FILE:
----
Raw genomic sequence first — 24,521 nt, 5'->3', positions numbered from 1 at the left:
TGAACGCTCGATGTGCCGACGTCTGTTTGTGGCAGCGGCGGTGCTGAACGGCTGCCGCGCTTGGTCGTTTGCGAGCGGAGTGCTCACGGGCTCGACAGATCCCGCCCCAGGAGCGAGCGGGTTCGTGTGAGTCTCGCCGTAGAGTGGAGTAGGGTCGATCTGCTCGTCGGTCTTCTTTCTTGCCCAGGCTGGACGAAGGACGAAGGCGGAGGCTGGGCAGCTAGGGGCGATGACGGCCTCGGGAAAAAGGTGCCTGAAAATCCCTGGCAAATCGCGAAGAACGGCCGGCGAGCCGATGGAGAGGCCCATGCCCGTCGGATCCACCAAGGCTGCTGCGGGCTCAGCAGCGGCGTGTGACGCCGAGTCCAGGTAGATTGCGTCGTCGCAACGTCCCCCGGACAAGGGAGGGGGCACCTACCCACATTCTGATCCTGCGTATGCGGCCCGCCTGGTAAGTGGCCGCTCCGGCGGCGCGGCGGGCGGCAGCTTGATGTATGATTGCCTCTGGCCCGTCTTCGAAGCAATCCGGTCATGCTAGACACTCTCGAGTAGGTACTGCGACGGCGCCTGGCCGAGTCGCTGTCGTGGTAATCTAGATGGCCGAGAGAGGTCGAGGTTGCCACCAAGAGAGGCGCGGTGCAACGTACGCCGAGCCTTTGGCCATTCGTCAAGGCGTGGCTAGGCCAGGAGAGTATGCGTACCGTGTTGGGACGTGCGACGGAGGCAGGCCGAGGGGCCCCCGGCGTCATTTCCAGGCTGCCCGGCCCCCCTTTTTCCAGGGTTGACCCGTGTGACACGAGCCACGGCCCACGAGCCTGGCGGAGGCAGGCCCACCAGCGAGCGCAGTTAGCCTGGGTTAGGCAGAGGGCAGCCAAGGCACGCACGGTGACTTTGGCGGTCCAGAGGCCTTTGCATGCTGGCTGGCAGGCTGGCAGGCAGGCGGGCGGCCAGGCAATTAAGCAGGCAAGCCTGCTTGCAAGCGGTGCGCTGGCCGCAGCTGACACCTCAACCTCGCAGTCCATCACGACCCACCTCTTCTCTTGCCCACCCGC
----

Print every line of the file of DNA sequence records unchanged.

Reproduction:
Raw genomic sequence first — 24,521 nt, 5'->3', positions numbered from 1 at the left:
TGAACGCTCGATGTGCCGACGTCTGTTTGTGGCAGCGGCGGTGCTGAACGGCTGCCGCGCTTGGTCGTTTGCGAGCGGAGTGCTCACGGGCTCGACAGATCCCGCCCCAGGAGCGAGCGGGTTCGTGTGAGTCTCGCCGTAGAGTGGAGTAGGGTCGATCTGCTCGTCGGTCTTCTTTCTTGCCCAGGCTGGACGAAGGACGAAGGCGGAGGCTGGGCAGCTAGGGGCGATGACGGCCTCGGGAAAAAGGTGCCTGAAAATCCCTGGCAAATCGCGAAGAACGGCCGGCGAGCCGATGGAGAGGCCCATGCCCGTCGGATCCACCAAGGCTGCTGCGGGCTCAGCAGCGGCGTGTGACGCCGAGTCCAGGTAGATTGCGTCGTCGCAACGTCCCCCGGACAAGGGAGGGGGCACCTACCCACATTCTGATCCTGCGTATGCGGCCCGCCTGGTAAGTGGCCGCTCCGGCGGCGCGGCGGGCGGCAGCTTGATGTATGATTGCCTCTGGCCCGTCTTCGAAGCAATCCGGTCATGCTAGACACTCTCGAGTAGGTACTGCGACGGCGCCTGGCCGAGTCGCTGTCGTGGTAATCTAGATGGCCGAGAGAGGTCGAGGTTGCCACCAAGAGAGGCGCGGTGCAACGTACGCCGAGCCTTTGGCCATTCGTCAAGGCGTGGCTAGGCCAGGAGAGTATGCGTACCGTGTTGGGACGTGCGACGGAGGCAGGCCGAGGGGCCCCCGGCGTCATTTCCAGGCTGCCCGGCCCCCCTTTTTCCAGGGTTGACCCGTGTGACACGAGCCACGGCCCACGAGCCTGGCGGAGGCAGGCCCACCAGCGAGCGCAGTTAGCCTGGGTTAGGCAGAGGGCAGCCAAGGCACGCACGGTGACTTTGGCGGTCCAGAGGCCTTTGCATGCTGGCTGGCAGGCTGGCAGGCAGGCGGGCGGCCAGGCAATTAAGCAGGCAAGCCTGCTTGCAAGCGGTGCGCTGGCCGCAGCTGACACCTCAACCTCGCAGTCCATCACGACCCACCTCTTCTCTTGCCCACCCGC